Essay on South Africa's AIDS Epidemic

1855 Words 8 Pages
Because of the numerous unethical human experiments performed following the development of the germ theory, distrust in the medical establishment has become shockingly high ("America's Shocking Secret: Pictures that Show How U.S. Experimented on Its Own Disabled Citizens and Prison Inmates"). This distrust is the root cause of 300,000 South Africans dying in the early 2000s due to a phenomenon known as AIDS denial ("The Subterranean War on Science"). In the March 2002 publication entitled Castro Hlongwane, Caravans, Cats, Geese, Foot & Mouth and Statistics, the authors cite numerous sources to help explain why they are suspicious of the field of biomedicine, especially of the details regarding the sudden 'AIDS epidemic.' Although the …show more content…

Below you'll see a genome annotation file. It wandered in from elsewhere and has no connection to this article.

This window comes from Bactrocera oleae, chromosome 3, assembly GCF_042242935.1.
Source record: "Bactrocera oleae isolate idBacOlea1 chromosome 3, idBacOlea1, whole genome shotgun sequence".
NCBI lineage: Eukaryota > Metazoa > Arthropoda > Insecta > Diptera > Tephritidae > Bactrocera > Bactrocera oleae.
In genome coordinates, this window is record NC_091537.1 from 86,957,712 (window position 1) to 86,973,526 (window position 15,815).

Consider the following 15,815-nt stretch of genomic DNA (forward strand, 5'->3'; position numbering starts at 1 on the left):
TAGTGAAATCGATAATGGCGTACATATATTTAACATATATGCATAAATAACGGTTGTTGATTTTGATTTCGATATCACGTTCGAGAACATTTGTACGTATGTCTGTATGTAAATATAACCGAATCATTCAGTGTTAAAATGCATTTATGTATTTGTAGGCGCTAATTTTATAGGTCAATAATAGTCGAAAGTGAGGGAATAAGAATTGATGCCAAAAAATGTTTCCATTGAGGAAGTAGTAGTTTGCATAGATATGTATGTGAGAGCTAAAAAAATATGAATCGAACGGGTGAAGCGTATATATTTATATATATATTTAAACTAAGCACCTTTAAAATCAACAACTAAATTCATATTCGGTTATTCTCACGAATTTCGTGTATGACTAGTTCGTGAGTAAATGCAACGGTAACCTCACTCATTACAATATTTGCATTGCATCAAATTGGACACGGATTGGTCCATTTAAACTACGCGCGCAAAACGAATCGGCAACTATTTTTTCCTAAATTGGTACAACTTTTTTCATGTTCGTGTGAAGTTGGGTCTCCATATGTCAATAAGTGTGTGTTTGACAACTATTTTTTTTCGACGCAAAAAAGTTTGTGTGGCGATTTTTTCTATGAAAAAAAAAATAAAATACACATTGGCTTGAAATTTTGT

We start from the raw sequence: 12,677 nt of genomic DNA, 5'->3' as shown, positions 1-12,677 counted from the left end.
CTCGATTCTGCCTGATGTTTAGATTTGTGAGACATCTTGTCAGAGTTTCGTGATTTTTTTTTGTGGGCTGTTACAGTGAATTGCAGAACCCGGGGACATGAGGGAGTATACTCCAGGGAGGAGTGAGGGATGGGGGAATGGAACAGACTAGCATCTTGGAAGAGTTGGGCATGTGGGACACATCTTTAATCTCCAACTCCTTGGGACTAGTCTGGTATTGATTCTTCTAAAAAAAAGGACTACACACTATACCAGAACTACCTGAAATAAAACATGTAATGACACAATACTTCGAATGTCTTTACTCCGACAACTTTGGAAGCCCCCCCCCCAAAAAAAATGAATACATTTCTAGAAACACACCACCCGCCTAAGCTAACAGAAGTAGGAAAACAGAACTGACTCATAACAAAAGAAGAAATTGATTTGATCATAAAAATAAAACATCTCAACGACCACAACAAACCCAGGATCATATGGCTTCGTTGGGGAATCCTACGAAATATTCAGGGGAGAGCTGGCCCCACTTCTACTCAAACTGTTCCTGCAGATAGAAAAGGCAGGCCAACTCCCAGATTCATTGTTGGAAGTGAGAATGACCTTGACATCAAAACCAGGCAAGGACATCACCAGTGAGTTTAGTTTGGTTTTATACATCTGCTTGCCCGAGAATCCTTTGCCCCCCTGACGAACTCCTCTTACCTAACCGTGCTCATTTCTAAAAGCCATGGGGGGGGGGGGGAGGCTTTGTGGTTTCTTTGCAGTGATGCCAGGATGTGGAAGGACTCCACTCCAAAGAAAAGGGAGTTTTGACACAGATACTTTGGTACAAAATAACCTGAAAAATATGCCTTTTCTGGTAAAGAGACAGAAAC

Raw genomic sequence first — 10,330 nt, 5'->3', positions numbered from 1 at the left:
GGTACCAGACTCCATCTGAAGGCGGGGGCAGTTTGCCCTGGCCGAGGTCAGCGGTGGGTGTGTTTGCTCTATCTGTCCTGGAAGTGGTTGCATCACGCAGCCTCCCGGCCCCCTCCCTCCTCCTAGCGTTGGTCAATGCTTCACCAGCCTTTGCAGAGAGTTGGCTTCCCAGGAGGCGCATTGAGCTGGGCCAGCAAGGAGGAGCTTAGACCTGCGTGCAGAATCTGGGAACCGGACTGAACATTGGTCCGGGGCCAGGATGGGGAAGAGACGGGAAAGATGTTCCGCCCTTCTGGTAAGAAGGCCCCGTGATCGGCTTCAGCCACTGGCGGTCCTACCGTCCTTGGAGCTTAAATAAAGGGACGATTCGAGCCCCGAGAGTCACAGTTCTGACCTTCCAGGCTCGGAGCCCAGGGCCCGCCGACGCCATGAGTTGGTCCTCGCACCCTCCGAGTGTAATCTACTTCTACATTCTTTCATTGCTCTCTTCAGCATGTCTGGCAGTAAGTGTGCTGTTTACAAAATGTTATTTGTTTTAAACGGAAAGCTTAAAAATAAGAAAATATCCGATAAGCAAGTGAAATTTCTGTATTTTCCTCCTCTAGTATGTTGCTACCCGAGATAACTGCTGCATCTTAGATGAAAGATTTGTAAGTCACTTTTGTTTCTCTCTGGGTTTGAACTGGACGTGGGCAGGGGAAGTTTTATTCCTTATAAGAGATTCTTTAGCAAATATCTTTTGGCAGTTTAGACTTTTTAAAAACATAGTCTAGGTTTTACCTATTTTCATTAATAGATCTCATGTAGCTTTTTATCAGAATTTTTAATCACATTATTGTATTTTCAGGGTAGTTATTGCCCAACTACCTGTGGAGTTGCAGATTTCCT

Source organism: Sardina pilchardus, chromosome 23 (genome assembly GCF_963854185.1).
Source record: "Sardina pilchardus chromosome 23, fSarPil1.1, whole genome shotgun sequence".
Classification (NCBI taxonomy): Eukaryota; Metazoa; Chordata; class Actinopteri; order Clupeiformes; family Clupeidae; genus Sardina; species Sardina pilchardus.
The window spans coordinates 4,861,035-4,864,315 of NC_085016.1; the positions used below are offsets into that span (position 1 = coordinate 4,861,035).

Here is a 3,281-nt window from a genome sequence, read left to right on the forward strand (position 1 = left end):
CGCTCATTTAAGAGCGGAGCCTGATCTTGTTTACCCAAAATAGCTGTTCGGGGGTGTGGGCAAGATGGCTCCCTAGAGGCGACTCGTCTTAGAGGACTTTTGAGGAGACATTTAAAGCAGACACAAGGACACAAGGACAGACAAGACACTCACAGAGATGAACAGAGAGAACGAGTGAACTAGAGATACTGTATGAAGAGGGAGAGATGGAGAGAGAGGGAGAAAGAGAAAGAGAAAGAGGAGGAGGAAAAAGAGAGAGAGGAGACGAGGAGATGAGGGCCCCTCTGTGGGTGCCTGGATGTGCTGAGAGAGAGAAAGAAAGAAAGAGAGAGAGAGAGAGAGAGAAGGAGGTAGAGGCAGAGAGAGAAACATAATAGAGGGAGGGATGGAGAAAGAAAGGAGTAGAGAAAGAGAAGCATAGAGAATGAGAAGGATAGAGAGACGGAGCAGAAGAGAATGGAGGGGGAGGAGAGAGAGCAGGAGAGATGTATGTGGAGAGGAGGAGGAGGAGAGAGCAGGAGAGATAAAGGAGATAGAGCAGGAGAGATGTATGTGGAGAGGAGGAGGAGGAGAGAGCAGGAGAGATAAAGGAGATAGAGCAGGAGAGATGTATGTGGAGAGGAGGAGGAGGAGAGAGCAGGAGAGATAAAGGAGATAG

The US Public Health Services prevented these men from getting treatment and documented their bodies deteriorating for approximately forty years ("Remembering Tuskegee"). Unfortunately, history shows that the Tuskegee experiment was not an anomaly to scientific practices of the twentieth century; mentally retarded persons or prisoners became the unwilling or unsuspecting victims of science, being injected with cancerous cells, malaria, and other diseases ("Ugly past of U.S. Human Experiments Uncovered"). Although the Institutional Review Board was created in 1974 to prevent any further unethical human experimentation in America ("IRB Guidebook"), pharmaceutical companies continued to exploit human beings for the sake of profit. Outside of the United States, the pharmaceutical company Pfizer tested an experimental antibiotic called Trovan on a hundred Nigerian children during a meningitis outbreak in 1996. In this particular scenario, Pfizer had not properly informed the families of the children about the drug; some children died while others suffered from brain damage, deafness, paralysis, or blindness ("Secret Cable Discusses Pfizer’s Actions in Nigeria Case"). In light of this information, the South African government's strong initial hesitation and refusal to allow American

Related Documents